Wanda Adams: "Are there any policies within HPD among officers who deploy if it is two times, three times, what happens to that officer if it seems like they're deploying CEDs more often than average?"
Assistant Chief McClellan: "If we see an officer who uses a CED specifically, and they didn't follow policy or procedure, they can be brought in for training, counseling, you know, some type of remedial action after the first event. Doesn't take three, four, five, six, because everyone is reviewed."
Annise Parker: "We also have to spend more time in determining exactly why these racial and ethnic differences exist. Simply ignoring them or, saying they're not significant isn't going to make them go away."
The audit led to a series of recommendations for the department to better monitor taser use, including the suggestions that each incident in which a suspect is shocked more than four times by an officer be examined. Parker says the department ought to be aware of the extensive use by some officers.
"It's very clear from our audit that tasers are an effective tool and used well within the Houston Police Department, but what is also clear is that there is a disconnect between how the department believes tasers should be used and how citizens believe tasers are to be used."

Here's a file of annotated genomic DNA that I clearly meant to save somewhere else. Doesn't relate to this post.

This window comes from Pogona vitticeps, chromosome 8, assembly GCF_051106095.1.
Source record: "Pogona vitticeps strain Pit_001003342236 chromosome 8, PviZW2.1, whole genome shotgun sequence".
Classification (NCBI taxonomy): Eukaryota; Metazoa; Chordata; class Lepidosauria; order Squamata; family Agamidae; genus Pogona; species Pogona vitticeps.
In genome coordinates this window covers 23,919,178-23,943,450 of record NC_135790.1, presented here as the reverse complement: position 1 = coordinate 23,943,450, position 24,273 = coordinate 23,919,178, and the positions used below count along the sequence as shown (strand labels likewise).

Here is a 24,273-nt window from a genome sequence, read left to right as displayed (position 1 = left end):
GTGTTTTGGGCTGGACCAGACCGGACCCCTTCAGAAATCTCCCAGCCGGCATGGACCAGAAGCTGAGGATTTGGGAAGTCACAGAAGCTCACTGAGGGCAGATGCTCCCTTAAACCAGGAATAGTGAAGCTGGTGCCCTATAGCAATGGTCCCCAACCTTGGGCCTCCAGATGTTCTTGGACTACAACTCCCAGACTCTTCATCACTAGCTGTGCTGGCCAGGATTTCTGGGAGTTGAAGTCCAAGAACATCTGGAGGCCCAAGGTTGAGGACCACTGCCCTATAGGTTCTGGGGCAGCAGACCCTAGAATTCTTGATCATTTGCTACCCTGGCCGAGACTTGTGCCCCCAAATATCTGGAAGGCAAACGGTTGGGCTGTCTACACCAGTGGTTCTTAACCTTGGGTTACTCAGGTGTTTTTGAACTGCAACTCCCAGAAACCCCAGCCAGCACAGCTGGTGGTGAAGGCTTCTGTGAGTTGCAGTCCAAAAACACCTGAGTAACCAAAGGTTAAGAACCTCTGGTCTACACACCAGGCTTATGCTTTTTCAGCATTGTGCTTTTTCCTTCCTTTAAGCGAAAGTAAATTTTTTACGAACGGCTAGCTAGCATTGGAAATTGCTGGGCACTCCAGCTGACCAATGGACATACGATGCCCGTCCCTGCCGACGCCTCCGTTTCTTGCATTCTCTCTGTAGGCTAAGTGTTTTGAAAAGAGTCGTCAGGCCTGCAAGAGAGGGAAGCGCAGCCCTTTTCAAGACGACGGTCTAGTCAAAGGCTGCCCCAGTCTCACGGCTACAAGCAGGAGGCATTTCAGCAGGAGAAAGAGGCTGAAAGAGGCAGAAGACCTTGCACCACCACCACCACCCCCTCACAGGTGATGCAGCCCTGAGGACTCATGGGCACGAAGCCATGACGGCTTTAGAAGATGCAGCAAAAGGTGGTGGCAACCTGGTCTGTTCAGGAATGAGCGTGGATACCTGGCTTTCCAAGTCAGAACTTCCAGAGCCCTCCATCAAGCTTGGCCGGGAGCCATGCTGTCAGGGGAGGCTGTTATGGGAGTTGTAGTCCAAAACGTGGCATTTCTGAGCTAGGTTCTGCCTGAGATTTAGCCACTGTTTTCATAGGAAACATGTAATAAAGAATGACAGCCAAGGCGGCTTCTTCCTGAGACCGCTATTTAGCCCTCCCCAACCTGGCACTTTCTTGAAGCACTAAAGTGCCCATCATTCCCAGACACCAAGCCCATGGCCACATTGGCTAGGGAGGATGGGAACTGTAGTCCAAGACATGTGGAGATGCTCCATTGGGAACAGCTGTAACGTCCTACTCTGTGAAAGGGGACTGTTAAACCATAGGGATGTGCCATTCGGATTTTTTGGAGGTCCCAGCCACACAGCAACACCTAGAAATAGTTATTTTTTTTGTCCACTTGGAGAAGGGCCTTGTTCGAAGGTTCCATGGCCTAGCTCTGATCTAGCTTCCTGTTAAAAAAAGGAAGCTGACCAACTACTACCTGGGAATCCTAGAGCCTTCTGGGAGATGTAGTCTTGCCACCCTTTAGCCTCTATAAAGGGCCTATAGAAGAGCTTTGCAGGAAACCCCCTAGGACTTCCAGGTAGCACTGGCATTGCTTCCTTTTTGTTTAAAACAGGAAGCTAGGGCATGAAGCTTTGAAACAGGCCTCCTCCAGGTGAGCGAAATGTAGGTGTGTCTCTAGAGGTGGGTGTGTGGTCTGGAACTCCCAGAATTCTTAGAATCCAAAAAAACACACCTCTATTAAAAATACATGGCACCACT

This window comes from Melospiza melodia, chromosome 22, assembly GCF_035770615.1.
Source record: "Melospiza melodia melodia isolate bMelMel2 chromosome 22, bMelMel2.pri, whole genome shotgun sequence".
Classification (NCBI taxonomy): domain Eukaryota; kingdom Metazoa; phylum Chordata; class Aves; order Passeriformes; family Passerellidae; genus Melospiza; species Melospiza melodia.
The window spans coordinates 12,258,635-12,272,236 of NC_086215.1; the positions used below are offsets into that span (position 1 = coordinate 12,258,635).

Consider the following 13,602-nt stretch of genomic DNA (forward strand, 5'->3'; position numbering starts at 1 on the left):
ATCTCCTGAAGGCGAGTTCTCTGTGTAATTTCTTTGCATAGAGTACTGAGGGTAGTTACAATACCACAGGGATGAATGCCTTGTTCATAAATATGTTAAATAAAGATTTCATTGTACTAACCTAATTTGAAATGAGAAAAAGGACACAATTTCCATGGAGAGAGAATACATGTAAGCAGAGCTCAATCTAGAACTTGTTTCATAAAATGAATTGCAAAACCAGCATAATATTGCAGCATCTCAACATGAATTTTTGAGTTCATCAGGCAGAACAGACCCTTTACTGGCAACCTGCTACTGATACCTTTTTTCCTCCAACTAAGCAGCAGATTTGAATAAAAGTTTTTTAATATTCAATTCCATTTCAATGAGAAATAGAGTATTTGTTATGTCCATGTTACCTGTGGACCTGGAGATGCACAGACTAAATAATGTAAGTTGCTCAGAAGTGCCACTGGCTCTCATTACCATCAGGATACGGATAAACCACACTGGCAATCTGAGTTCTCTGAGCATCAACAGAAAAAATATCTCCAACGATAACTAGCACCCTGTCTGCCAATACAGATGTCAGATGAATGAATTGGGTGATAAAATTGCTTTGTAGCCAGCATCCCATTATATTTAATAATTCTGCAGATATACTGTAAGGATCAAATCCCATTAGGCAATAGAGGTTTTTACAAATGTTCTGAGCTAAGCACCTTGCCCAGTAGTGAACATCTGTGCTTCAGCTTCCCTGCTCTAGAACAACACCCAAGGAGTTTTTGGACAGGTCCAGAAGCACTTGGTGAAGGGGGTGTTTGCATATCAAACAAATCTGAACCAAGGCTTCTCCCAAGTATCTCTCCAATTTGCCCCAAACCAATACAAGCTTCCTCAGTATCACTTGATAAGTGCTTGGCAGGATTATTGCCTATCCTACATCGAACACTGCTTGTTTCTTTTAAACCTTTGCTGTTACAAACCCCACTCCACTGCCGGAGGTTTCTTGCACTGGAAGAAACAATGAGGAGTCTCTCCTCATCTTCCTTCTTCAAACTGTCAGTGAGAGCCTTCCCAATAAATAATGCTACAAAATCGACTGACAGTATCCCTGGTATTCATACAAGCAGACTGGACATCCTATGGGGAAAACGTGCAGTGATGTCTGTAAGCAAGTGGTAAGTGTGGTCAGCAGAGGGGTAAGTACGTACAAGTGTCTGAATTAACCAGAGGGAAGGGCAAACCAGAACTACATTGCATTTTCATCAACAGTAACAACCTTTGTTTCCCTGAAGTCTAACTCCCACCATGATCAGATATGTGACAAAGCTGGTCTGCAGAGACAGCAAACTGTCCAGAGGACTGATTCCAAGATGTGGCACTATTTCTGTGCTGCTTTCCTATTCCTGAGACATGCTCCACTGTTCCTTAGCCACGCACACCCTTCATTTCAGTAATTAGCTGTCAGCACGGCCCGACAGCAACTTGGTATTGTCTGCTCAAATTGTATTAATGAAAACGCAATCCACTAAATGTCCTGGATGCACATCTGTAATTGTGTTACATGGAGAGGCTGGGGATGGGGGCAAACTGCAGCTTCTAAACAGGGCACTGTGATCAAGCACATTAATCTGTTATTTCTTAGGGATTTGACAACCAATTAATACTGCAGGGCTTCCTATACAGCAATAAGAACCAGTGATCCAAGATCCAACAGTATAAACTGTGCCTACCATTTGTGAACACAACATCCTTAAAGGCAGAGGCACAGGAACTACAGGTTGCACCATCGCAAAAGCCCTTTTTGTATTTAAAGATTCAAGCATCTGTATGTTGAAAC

Assistant Chief McClellan:
"I disagree. I don't think that there is a disconnect because I don't think that there were clarifications or a full explanation by the controller regarding the alternative to deadly force question."
A year after two unarmed teens were shot and killed by Houston cops, Chief Harold Hurtt convinced council to approve a 4.7-million dollar contract to arm most officers on the force.
Parker says while it's believed that the Houston Police Department is managing the tasers well:
"The critical issue again that we don't believe that they can address in a vacuum, nor can the citizens is, we all have to have a common understanding of when and how tasers are gonna be used."
Pat Hernandez, KUHF-Houston Public Radio News.